Check out the experiences of these students who pursued a degree in Denmark:
Average food expenses in Denmark will amount to 200 – 270 EUR/month, depending on your spending habits. You can find lower grocery prices at discount supermarkets such as Bilka, Lidl, Netto, Fakta or Aldi.
On average, dining out in the city costs 30 EUR/person, and a beer or a soft drink at a bar is around 5 EUR.
In Denmark, almost 50% of students use bikes to get to their university, while 30% use public transport. A monthly public transport pass for the bus, metro or train amounts to 40 – 50 EUR/month.
Denmark, and particularly Copenhagen, are the heaven of bikes, presumably outnumbering people. So you can always rent a bike and enjoy cycling through the city.
Extra costs and savings
- You will spend some money on books and other study materials, usually between 30 – 65 EUR/month.
- On average, for social activities, students spend between 120 and 175 EUR/month.
- If you register for an international youth travel card, you can get major discounts to visit sights around Denmark.
- If you’re a non-EU/EEA citizen and don’t register with the Danish Civil Registration System, you might have to pay for health insurance. You can learn more about medical insurance on the Study in Denmark website.
3. University scholarships and grants
There are several ways of covering your study and living expenses in Denmark. Let’s take a closer look at each one.
- The Danish Government Scholarships under the Cultural Agreements – these are scholarships offered to highly qualified exchange students who want to study the Danish language, habits, and culture or related subjects (e.g. Architecture, Design).
- The Erasmus+ or Erasmus Mundus Joint Master Degree (EMJMD) programmes – these are programmes offered by the European Union in collaboration with universities and other institutions. The aim of the programmes is to encourage people to go and study abroad, to explore and embrace different cultures, and develop both interpersonal and academic skills.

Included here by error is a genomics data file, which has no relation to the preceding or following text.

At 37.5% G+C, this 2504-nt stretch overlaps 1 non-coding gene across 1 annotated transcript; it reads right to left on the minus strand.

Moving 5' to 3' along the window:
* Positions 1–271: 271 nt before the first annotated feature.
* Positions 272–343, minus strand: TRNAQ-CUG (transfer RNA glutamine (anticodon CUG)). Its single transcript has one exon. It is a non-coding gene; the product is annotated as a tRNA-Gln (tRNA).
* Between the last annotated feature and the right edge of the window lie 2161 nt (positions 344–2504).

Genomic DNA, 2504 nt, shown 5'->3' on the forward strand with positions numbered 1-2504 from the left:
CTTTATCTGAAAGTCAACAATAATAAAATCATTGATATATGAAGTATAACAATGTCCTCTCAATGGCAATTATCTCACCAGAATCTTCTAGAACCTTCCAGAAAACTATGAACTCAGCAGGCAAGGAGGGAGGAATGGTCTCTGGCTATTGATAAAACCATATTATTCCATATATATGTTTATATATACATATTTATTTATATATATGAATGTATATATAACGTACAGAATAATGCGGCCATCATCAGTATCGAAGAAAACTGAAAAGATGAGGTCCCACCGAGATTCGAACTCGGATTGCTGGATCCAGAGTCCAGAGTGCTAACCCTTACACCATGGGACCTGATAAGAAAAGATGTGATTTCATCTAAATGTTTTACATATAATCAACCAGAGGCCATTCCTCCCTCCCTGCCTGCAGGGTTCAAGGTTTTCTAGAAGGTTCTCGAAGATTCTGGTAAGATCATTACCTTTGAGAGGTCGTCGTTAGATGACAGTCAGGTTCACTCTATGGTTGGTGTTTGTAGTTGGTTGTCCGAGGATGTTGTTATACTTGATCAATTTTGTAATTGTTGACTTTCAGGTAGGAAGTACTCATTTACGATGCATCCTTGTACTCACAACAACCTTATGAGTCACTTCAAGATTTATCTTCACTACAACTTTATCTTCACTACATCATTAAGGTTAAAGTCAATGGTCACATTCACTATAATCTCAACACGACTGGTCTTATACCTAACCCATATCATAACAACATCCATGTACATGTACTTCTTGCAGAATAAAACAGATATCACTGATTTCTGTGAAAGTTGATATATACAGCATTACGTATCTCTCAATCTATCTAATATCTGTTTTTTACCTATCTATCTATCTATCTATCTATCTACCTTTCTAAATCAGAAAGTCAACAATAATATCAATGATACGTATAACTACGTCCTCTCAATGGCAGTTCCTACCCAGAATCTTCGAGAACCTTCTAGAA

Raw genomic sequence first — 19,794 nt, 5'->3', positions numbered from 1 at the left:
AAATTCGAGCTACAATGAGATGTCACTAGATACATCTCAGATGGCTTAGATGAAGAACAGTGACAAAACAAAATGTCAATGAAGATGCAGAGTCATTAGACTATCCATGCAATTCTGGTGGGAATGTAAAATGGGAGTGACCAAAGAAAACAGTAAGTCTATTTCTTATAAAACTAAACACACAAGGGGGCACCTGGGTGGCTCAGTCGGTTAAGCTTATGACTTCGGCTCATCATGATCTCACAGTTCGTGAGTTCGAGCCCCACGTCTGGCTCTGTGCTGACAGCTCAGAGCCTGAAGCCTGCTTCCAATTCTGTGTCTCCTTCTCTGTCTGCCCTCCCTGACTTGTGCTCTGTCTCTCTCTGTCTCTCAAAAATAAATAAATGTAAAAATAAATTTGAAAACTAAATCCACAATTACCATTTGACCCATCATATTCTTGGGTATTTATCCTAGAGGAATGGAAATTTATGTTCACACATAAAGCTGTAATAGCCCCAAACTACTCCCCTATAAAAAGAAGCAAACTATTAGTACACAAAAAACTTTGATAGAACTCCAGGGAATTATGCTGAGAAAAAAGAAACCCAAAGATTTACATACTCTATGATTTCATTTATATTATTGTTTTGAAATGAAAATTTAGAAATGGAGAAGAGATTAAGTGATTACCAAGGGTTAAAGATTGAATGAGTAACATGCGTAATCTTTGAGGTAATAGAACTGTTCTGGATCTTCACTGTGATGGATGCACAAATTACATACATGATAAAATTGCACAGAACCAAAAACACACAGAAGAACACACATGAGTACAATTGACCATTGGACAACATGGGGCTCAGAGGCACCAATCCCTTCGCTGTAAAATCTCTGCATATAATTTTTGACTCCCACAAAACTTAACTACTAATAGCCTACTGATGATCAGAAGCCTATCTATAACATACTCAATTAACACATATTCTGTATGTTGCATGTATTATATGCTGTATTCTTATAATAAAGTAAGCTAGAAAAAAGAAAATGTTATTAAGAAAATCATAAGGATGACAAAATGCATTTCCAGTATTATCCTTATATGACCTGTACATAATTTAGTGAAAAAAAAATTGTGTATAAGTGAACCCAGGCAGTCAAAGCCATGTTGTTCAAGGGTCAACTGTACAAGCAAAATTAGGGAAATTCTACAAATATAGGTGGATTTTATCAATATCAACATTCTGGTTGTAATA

- The Nordplus programme – it’s available only for students who already study at a Nordic or Baltic higher education institution. If you qualify, you might have the opportunity to study in another Nordic or Baltic country.
- The Fulbright Programme – only available for American students who enrol in a Master’s or PhD programme in Denmark.
- Scholarships offered by universities to non-EU/EEA citizens – these scholarships are funded by the Danish government. To see which university offers them and how/if you can apply, check the admission or funding/scholarship page on the university website.
- The Danish State Educational Support (SU) – those are educational grants normally offered to Danish students. However, international students can also apply as long as they meet the application requirements.
You can also check out the Studyportals Scholarship to get some help on financing your studies abroad.
Check out other scholarship opportunities in Denmark.
4. Visa and residence permit fees for Denmark
Students from the EU/EEA & Switzerland can stay in Denmark for 3 months without a permit. After that, they need to apply for a registration certificate. The document is released in one week, and it is free of charge.
Non-EU/EEA citizens need a residence permit to study in Denmark. The processing time takes around 2 months, and you have to pay a fee of 255 EUR. To learn more about visas and residence permits, visit the Nyidanmark.dk website.
You can check more details about the Danish student visa requirements based on your nationality: